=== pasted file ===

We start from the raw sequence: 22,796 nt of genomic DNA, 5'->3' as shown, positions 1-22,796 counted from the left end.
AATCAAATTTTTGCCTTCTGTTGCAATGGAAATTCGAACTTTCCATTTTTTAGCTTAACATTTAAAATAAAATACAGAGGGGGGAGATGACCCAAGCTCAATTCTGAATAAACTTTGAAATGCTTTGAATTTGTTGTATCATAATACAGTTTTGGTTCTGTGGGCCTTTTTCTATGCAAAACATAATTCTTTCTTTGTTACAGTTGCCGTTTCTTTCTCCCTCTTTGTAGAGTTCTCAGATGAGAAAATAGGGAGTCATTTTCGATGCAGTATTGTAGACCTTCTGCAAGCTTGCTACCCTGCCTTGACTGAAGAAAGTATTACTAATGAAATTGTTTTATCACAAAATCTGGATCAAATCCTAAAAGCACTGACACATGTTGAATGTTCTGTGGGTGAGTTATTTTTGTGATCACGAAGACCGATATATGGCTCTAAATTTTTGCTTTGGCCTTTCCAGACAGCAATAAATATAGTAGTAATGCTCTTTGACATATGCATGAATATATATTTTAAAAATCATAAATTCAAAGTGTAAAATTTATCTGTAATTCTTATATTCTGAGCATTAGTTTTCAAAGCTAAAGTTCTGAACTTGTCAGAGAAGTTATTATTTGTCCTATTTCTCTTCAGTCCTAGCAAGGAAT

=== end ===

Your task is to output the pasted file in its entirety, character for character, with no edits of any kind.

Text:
We start from the raw sequence: 22,796 nt of genomic DNA, 5'->3' as shown, positions 1-22,796 counted from the left end.
AATCAAATTTTTGCCTTCTGTTGCAATGGAAATTCGAACTTTCCATTTTTTAGCTTAACATTTAAAATAAAATACAGAGGGGGGAGATGACCCAAGCTCAATTCTGAATAAACTTTGAAATGCTTTGAATTTGTTGTATCATAATACAGTTTTGGTTCTGTGGGCCTTTTTCTATGCAAAACATAATTCTTTCTTTGTTACAGTTGCCGTTTCTTTCTCCCTCTTTGTAGAGTTCTCAGATGAGAAAATAGGGAGTCATTTTCGATGCAGTATTGTAGACCTTCTGCAAGCTTGCTACCCTGCCTTGACTGAAGAAAGTATTACTAATGAAATTGTTTTATCACAAAATCTGGATCAAATCCTAAAAGCACTGACACATGTTGAATGTTCTGTGGGTGAGTTATTTTTGTGATCACGAAGACCGATATATGGCTCTAAATTTTTGCTTTGGCCTTTCCAGACAGCAATAAATATAGTAGTAATGCTCTTTGACATATGCATGAATATATATTTTAAAAATCATAAATTCAAAGTGTAAAATTTATCTGTAATTCTTATATTCTGAGCATTAGTTTTCAAAGCTAAAGTTCTGAACTTGTCAGAGAAGTTATTATTTGTCCTATTTCTCTTCAGTCCTAGCAAGGAAT